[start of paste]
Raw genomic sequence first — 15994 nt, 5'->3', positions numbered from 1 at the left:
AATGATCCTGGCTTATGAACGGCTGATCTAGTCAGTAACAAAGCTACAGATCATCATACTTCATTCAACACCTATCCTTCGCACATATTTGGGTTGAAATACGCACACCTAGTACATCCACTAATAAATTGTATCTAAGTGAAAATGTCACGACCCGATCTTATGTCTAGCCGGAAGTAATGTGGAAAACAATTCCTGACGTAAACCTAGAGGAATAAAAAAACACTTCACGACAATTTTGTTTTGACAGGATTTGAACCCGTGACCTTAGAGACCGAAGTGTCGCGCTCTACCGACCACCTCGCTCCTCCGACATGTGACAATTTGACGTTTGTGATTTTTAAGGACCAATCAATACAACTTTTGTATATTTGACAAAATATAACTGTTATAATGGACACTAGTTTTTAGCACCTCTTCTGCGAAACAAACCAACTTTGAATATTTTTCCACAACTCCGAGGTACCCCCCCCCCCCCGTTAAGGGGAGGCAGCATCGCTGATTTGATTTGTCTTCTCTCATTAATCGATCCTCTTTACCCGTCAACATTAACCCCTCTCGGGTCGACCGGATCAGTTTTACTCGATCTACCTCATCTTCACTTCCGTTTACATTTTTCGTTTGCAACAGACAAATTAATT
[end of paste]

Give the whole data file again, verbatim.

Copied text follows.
Raw genomic sequence first — 15994 nt, 5'->3', positions numbered from 1 at the left:
AATGATCCTGGCTTATGAACGGCTGATCTAGTCAGTAACAAAGCTACAGATCATCATACTTCATTCAACACCTATCCTTCGCACATATTTGGGTTGAAATACGCACACCTAGTACATCCACTAATAAATTGTATCTAAGTGAAAATGTCACGACCCGATCTTATGTCTAGCCGGAAGTAATGTGGAAAACAATTCCTGACGTAAACCTAGAGGAATAAAAAAACACTTCACGACAATTTTGTTTTGACAGGATTTGAACCCGTGACCTTAGAGACCGAAGTGTCGCGCTCTACCGACCACCTCGCTCCTCCGACATGTGACAATTTGACGTTTGTGATTTTTAAGGACCAATCAATACAACTTTTGTATATTTGACAAAATATAACTGTTATAATGGACACTAGTTTTTAGCACCTCTTCTGCGAAACAAACCAACTTTGAATATTTTTCCACAACTCCGAGGTACCCCCCCCCCCCCGTTAAGGGGAGGCAGCATCGCTGATTTGATTTGTCTTCTCTCATTAATCGATCCTCTTTACCCGTCAACATTAACCCCTCTCGGGTCGACCGGATCAGTTTTACTCGATCTACCTCATCTTCACTTCCGTTTACATTTTTCGTTTGCAACAGACAAATTAATT